Background: Obesity is considered a risk for many cancers. Serum leptin levels are often elevated in obese people. Leptin acts as a mitogenic agent in many tissues; therefore, it may act to promote cancer cell growth. We previously demonstrated that leptin acts as a growth factor for prostate cancer cells in vitro. The purpose of this study was to characterize leptin receptor isoform mRNA expression in leptin-treated DU145 and PC-3 prostate cancer cell lines. Expression levels of SOCS-3, a known leptin-inducible suppressor of leptin signaling, and known mitogenic signaling pathways of PI3K and ERK were also analyzed
Methods: DU145 and PC-3 cells were treated with 0, 4, 40, or 80 ng/ml leptin for 0, 0.5, 1, 2, 4, 24, or 48 h. Multiplex RT-PCR was performed to determine mRNA levels of the short (huOB-Ra) or the long (huOB-Rb) OB-R isoforms or SOCS-3. p-Akt and p-ERK were determined by Western blot. Cell viability and apoptosis were determined by MTT and nucleosomal fragmentation assay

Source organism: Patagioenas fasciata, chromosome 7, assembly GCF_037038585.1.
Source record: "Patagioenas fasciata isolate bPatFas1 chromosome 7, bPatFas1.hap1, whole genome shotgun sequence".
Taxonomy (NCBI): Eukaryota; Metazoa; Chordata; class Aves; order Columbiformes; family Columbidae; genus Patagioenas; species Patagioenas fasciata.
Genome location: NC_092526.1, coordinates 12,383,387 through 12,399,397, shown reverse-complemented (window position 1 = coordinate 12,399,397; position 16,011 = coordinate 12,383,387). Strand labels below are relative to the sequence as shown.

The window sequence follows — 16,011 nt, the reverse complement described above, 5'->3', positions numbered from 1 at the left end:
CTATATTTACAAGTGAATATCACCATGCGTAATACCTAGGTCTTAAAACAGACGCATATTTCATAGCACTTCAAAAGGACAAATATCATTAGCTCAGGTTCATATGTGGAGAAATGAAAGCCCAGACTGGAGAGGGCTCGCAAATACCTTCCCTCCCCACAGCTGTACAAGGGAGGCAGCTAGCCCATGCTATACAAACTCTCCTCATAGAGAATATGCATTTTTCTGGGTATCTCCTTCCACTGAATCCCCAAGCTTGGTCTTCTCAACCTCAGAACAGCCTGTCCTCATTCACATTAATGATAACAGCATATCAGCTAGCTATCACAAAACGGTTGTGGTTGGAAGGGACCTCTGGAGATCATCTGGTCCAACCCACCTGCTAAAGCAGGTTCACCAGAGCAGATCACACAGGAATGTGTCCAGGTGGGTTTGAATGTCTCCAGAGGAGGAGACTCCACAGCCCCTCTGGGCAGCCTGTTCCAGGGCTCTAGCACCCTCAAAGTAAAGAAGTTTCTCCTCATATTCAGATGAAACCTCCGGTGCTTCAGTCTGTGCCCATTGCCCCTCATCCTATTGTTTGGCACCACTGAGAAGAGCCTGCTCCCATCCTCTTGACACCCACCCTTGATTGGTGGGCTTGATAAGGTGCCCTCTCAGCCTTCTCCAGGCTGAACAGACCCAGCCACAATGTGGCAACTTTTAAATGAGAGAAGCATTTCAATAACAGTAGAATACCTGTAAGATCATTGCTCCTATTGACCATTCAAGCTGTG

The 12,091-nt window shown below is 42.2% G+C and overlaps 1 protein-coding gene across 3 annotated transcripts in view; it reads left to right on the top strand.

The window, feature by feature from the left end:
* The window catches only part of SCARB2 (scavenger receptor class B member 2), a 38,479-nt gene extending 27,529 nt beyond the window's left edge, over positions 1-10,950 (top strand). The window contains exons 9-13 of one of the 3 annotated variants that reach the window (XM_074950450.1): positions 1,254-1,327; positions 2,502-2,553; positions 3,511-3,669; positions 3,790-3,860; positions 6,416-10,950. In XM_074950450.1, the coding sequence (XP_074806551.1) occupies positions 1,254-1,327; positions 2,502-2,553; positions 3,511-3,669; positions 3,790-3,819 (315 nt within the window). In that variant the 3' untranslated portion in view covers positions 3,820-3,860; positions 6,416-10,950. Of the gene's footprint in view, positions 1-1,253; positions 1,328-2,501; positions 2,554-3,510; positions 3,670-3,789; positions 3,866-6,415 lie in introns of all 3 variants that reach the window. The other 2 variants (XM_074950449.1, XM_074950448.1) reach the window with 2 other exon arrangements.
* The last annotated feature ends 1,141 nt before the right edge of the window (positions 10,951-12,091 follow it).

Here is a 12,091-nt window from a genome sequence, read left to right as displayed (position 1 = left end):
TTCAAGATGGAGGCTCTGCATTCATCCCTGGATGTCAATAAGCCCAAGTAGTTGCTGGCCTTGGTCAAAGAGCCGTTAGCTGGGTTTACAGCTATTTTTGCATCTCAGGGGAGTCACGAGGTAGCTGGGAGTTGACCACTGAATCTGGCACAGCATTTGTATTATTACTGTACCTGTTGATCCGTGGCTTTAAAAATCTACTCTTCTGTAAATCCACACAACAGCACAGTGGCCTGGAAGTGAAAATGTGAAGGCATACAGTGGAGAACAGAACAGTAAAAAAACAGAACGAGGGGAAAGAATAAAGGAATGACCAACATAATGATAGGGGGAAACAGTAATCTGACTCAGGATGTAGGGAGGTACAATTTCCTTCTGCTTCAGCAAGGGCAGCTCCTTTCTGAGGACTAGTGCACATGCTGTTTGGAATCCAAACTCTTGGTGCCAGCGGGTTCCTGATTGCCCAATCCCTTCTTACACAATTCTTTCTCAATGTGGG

Results: DU145 and PC-3 expressed huOB-Ra, huOB-Rb, and SOCS-3 mRNA. huOB-Ra mRNA levels increased in PC-3 at 48 h (P < 0.01); however, no significant changes were observed in DU145. huOB-Rb mRNA levels decreased at 48 h in DU145; however, a twofold increase at 48 h (P < 0.01) was observed with PC-3 and was dose-dependent (P < 0.05). Leptin increased SOCS-3 mRNA in DU145 at 24 and 48 h (P < 0.05) and in PC-3 at 1 h (2-fold) and 48 h (fivefold; P < 0.01). Leptin up-regulated p-Akt in a time- and dose-dependent manner in the DU145 prostate cancer cells via a suppression of apoptosis. Leptin up-regulated p-ERK in a time-dependent manner in PC-3 cells
Conclusions: In prostate cancer cells, the mitogenic effects of leptin are not a consequence of altered receptor isoform mRNA expression. No defect in SOCS-3 signaling was observed, and proliferation appears to be working through the PI3K and MAPK leptin receptor-activated pathways, depending on cell type. Leptin stimulation may be selective for either pathway to suppress apoptosis, thereby enhancing prostate cancer growth.